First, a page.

The worst things in the CIA torture report

A damning new Senate report says the Central Intelligence Agency conducted brutal torture of prisoners, deceived the government and public about it, blocked oversight, and functioned beyond the law for years following 9/11.

The report is devastating in all sorts of ways, not least of all the specific stories of gruesome torture that show the CIA was engaging in actions “far worse” than what they told government officials.

When it comes to picking out the most horrible, gut-wrenching parts of the report, we’re stuck with an embarrassment of riches.

Here are some of the worst parts of the torture report:

Prisoners were force fed through the rectum, placed in ice water, and told they would be killed.

At least five CIA detainees were subjected to “rectal rehydration” or rectal feeding without documented medical necessity. The CIA placed detainees in ice water “baths.” The CIA led several detainees to believe they would never be allowed to leave CIA custody alive, suggesting to one detainee that he would only leave in a coffin-shaped box. One interrogator told another detainee that he would never go to court, because “we can never let the world know what I have done to you.” CIA officers also threatened at least three detainees with harm to their families— to include threats to harm the children of a detainee, threats to sexually abuse the mother of a detainee, and a threat to “cut [a detainee’s] mother’s throat.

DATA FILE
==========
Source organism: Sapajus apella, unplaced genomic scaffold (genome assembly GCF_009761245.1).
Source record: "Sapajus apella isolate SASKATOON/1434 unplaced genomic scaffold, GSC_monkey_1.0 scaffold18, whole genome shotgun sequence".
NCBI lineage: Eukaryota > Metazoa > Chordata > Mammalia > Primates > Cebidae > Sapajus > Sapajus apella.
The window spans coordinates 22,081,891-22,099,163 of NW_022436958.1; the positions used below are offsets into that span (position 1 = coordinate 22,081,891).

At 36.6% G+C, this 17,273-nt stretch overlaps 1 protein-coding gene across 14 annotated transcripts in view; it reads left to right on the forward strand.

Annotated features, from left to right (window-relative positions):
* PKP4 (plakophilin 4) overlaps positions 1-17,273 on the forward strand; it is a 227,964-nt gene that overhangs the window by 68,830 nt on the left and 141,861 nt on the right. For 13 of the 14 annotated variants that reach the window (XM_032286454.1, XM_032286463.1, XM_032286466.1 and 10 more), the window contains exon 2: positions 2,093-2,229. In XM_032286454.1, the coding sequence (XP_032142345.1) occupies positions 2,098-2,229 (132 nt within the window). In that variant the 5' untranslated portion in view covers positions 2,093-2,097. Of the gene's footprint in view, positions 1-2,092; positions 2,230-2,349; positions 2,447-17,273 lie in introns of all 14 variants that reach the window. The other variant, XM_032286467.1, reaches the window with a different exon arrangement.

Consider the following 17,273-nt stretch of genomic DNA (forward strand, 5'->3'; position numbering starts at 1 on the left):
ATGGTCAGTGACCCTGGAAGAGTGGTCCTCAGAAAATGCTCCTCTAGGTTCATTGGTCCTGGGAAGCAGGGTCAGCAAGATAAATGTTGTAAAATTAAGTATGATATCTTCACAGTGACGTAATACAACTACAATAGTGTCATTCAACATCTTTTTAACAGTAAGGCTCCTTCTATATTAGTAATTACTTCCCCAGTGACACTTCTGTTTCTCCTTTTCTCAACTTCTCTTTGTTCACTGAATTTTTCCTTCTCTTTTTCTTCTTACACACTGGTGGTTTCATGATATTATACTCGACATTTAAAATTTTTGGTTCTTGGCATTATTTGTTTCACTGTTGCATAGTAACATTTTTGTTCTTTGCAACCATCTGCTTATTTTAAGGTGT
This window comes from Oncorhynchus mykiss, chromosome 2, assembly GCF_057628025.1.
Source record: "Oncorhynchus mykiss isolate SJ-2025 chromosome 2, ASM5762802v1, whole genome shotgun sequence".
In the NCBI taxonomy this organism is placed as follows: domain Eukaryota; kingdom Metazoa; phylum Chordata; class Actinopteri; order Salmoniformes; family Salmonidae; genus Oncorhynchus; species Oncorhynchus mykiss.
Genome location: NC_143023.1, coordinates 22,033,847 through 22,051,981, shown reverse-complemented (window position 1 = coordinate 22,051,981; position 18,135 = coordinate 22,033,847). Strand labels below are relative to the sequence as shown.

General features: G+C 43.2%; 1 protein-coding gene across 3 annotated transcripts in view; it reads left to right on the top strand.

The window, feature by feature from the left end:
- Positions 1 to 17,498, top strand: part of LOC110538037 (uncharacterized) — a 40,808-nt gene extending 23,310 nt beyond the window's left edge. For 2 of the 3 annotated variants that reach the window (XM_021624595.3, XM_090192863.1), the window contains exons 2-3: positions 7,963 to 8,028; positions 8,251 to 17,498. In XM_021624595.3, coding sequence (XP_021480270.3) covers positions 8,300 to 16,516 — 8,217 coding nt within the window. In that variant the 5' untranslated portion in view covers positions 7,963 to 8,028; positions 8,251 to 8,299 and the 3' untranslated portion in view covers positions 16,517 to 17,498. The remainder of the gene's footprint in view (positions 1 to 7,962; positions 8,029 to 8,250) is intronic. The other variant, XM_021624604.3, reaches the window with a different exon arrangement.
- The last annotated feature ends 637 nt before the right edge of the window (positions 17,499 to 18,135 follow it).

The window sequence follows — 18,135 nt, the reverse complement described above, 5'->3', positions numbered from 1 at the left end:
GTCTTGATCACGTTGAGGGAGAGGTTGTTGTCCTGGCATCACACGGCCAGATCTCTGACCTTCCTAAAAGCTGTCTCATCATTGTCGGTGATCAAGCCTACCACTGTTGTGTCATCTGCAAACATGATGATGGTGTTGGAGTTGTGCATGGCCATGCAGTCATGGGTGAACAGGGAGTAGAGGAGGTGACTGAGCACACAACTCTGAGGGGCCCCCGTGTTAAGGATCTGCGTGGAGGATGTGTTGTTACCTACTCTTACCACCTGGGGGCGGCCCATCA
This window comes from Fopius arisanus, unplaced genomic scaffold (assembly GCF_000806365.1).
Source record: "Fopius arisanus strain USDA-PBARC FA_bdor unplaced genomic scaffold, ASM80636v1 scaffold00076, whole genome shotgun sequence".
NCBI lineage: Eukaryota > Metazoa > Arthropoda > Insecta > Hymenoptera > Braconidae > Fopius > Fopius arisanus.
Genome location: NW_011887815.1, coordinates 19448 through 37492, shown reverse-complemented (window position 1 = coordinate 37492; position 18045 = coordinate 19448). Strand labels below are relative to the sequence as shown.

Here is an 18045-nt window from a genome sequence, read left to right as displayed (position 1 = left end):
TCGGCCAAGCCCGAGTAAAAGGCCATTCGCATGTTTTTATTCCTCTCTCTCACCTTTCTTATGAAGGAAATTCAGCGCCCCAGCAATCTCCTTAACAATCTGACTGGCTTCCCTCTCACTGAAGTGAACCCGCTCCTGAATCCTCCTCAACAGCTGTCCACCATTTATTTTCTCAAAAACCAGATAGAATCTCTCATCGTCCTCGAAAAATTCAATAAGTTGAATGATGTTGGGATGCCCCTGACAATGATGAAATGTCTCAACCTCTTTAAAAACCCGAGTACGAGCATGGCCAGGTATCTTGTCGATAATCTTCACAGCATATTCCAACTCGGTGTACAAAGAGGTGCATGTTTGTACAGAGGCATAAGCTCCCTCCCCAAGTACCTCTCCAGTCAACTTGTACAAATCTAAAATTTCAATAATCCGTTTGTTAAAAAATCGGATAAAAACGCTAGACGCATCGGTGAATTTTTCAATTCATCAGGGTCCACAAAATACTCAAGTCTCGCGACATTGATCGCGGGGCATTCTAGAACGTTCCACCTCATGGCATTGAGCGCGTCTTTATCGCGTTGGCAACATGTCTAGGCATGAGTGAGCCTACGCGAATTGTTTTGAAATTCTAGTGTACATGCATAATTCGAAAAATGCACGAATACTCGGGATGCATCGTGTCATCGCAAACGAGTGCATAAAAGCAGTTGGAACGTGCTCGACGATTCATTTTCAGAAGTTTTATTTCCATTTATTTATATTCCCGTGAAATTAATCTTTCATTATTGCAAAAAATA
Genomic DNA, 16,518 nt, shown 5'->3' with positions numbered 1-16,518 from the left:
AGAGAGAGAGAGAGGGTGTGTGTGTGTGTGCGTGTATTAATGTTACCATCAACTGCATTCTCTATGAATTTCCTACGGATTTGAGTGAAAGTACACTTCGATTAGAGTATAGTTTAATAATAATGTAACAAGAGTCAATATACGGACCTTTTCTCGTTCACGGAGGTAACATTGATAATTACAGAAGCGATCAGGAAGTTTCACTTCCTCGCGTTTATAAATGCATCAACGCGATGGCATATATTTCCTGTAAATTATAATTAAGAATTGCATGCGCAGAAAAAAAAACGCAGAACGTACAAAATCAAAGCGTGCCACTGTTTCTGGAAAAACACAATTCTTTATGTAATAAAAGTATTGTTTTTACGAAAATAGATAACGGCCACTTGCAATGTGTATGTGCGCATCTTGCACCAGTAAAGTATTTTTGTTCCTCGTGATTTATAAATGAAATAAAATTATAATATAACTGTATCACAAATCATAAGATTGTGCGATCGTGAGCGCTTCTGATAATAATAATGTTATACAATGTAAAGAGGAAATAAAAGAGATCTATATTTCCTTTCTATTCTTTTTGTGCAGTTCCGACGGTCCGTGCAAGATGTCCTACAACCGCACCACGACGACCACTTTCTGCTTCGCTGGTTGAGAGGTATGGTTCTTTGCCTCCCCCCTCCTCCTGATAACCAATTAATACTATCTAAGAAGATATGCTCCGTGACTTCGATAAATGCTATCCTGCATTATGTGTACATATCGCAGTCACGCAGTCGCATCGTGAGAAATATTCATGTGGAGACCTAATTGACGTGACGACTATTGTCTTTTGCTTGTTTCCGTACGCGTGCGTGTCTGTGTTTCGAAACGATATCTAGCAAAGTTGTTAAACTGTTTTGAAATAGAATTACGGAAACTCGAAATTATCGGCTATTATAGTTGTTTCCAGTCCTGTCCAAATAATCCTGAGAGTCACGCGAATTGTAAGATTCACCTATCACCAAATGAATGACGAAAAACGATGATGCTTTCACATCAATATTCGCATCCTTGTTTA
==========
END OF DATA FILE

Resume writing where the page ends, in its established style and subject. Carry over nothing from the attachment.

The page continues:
U.S. Senate

Even CIA officers could not stand to see the results of the torture they conducted.

The CIA officers in charge of torture reportedly included individuals who had admitted to sexual assault, among other serious issues.

Here’s one of many instances in which the CIA lied about the rewards of torture.

Despite conducting brutal torture, CIA prisons couldn’t offer medical care to detainees.

The fact that they were breaking international law was no secret.

Being a U.S. citizen did not excuse one from torture.

The U.S. bribed foreign officials to allow torture to take place.

Psychologists made $81 million for the work they did with the CIA.

U.S. Senate

The CIA held “a number of detainees about whom we know very little.”

The CIA made a prisoner stay awake for over 100 hours.

Doctors described the CIA’s waterboarding as “a series of near drownings.”

This story is developing.

Photo via Phil Roeder (CC BY 2.0)

Patrick Howell O'Neill

Patrick Howell O'Neill

Patrick Howell O'Neill is a notable cybersecurity reporter whose work has focused on the dark net, national security, and law enforcement. A former senior writer at the Daily Dot, O'Neill joined CyberScoop in October 2016. I am a cybersecurity journalist at CyberScoop. I cover the security industry, national security and law enforcement.